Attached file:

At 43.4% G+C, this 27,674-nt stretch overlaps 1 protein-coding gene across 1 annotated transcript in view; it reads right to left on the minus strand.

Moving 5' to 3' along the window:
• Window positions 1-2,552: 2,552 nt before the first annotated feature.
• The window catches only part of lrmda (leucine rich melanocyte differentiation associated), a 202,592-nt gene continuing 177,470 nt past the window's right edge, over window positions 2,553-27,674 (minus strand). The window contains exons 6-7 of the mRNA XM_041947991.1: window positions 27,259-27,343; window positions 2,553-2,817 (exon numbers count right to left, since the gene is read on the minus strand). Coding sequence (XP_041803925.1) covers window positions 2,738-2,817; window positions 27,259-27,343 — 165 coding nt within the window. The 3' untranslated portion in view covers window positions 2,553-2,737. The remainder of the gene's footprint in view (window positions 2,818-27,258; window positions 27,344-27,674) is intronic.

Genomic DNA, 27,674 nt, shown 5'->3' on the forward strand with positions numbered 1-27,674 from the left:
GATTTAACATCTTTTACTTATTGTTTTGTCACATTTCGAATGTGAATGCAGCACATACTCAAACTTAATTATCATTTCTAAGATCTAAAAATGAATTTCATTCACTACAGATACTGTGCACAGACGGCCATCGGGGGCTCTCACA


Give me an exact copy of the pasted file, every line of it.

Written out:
At 43.4% G+C, this 27,674-nt stretch overlaps 1 protein-coding gene across 1 annotated transcript in view; it reads right to left on the minus strand.

Moving 5' to 3' along the window:
• Window positions 1-2,552: 2,552 nt before the first annotated feature.
• The window catches only part of lrmda (leucine rich melanocyte differentiation associated), a 202,592-nt gene continuing 177,470 nt past the window's right edge, over window positions 2,553-27,674 (minus strand). The window contains exons 6-7 of the mRNA XM_041947991.1: window positions 27,259-27,343; window positions 2,553-2,817 (exon numbers count right to left, since the gene is read on the minus strand). Coding sequence (XP_041803925.1) covers window positions 2,738-2,817; window positions 27,259-27,343 — 165 coding nt within the window. The 3' untranslated portion in view covers window positions 2,553-2,737. The remainder of the gene's footprint in view (window positions 2,818-27,258; window positions 27,344-27,674) is intronic.

Genomic DNA, 27,674 nt, shown 5'->3' on the forward strand with positions numbered 1-27,674 from the left:
GATTTAACATCTTTTACTTATTGTTTTGTCACATTTCGAATGTGAATGCAGCACATACTCAAACTTAATTATCATTTCTAAGATCTAAAAATGAATTTCATTCACTACAGATACTGTGCACAGACGGCCATCGGGGGCTCTCACA